By Craig Naylor Smith, CEO, Parseq.
The UK’s financial services businesses continue to operate in a challenging environment.
On top of working in a highly regulated and increasingly competitive sector, firms must navigate significant uncertainty post-Brexit and keep pace with an ongoing shift towards greater digitalisation.
The pandemic has also pushed the sector further into the national spotlight. Financial services providers are under pressure to support businesses and individuals in distress, while facing increased scrutiny over customer experience – particularly when it comes to vulnerable customers.
In this climate, firms must continue to invest in their operations if they are to remain competitive, protect their reputation and meet the constantly evolving demands of customers.
By transforming inefficient processes, firms can develop more productive operations and free-up funds to help drive new investment in the year ahead. Here, the support of an expert partner can be key.
It is encouraging to see that financial services executives already have transformation firmly on their agendas.
At Parseq, we recently surveyed more than 50 C-suite executives at some of the UK’s largest financial services firms for our inaugural Big Business Efficiency Report to understand their plans for the next 12 months when it comes to transformation and efficiency.
Four in five executives (84%) plan to transform their business operations over the coming year, and every executive we spoke to is planning to make their business more efficient.
When it comes to transformation, executives’ focus areas are diverse.
In the front office, marketing (44%), sales (37%) and customer experience (19%) are priorities. In the back office, finance and administration (35%), IT (30%), compliance (26%) and HR (26%) top the list.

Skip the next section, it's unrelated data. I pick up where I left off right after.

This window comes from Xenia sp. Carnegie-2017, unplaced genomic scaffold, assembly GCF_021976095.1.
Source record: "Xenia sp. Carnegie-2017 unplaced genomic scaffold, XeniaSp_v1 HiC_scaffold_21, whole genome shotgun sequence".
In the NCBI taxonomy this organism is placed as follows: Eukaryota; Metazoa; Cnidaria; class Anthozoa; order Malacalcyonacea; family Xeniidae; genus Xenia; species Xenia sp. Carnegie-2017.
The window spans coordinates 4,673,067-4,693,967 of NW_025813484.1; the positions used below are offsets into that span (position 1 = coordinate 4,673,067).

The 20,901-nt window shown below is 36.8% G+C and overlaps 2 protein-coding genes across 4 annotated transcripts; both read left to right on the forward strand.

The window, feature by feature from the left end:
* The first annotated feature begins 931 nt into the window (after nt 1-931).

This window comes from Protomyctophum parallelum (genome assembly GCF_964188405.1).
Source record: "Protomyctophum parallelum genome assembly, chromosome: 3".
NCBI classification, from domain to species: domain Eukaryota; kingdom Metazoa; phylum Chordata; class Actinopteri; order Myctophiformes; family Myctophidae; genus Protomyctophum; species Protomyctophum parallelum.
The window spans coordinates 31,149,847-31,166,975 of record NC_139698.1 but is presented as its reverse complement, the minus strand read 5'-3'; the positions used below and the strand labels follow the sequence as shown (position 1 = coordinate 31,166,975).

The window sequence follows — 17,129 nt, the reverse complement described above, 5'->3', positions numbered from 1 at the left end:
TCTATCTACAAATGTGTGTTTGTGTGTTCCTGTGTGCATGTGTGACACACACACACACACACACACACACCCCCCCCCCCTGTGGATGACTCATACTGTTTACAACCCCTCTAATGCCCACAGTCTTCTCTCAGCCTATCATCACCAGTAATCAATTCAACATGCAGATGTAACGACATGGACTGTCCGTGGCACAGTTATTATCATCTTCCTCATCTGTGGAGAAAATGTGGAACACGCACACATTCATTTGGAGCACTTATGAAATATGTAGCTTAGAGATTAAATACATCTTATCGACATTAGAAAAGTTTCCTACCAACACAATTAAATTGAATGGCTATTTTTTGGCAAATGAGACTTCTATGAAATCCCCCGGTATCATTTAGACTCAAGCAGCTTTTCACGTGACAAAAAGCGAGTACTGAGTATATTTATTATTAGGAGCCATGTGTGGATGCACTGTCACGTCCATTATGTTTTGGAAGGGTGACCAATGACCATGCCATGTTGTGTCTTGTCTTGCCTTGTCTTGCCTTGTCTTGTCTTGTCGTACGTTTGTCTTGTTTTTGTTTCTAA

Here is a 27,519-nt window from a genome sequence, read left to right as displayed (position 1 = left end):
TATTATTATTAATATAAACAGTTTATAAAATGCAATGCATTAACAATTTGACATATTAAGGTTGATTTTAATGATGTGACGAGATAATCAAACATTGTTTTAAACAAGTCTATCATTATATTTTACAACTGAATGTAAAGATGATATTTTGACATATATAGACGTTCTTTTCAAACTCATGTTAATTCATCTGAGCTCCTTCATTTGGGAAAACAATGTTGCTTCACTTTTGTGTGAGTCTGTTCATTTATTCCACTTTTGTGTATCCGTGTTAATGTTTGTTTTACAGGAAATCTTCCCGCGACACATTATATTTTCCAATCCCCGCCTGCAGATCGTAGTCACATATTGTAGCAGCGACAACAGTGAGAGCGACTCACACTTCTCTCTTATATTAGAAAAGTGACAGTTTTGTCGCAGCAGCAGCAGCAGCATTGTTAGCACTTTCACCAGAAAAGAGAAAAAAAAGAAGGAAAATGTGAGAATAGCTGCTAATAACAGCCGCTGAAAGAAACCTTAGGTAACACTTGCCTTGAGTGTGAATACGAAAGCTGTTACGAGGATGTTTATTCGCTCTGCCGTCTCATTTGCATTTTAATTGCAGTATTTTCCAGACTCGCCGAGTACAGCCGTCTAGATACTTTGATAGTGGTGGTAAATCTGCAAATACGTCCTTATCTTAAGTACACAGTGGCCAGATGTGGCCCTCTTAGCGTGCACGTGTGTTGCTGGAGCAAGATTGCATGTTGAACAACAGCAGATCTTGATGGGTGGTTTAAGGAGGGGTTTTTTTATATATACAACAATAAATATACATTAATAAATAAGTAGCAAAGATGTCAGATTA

The use of AI and machine learning (41%), digital channels for internal and external communications (35%) and new workflow management software (33%) are the most popular steps executives will take to help increase business efficiency in 2021.
When asked how they would use the capital unlocked through efficiency gains in the next twelve months, more than half of respondents said they will invest in new technology (57%), while almost two fifths said they would improve customer experience (37%) and expand into new markets (37%).
These findings highlight the broad range of efficiency and transformation strategies financial services executives are formulating.
However, executives also highlighted several barriers when it comes to putting efficiency measures into action.
Our respondents cited cost (37%), complexity (35%), a lack of time (29%), a lack of knowledge (29%) and a reliance on legacy systems (29%) as their biggest hurdles.
And, while 71% of executives who said they were planning to use outsourcers over the next 12 months were more likely to do so after the UK’s first lockdown in March, a fifth (20%) said a lack of awareness of available third-party support was a factor currently holding them back.
From our 40 years of experience at Parseq, we know that outsourcing to a third-party can achieve permanent efficiency savings of at least 30%.
However, while outsourcing partnerships can return impressive cost savings and help executives directly tackle issues such as complexity and time, its benefits can extend far beyond this. Through their expertise and experience, outsourcing partners can also play a key role in helping firms deliver long-term transformation in their operations.
Looking ahead, financial services firms that successfully enhance their efficiency and enact transformation will be well placed to overcome any obstacles that may arise this year.
Through transformation, and by utilising third-party support, businesses will be able to unlock the capital that will be key to helping them thrive in a challenging and competitive environment.
Craig Naylor-Smith is the managing director of Parseq. Parseq provides a range of bespoke business processing services, including digital mailrooms, data hosting, payment processing and allocation and document management, digitising more than 70 million customer correspondences every year and handling over £36bn in payments annually.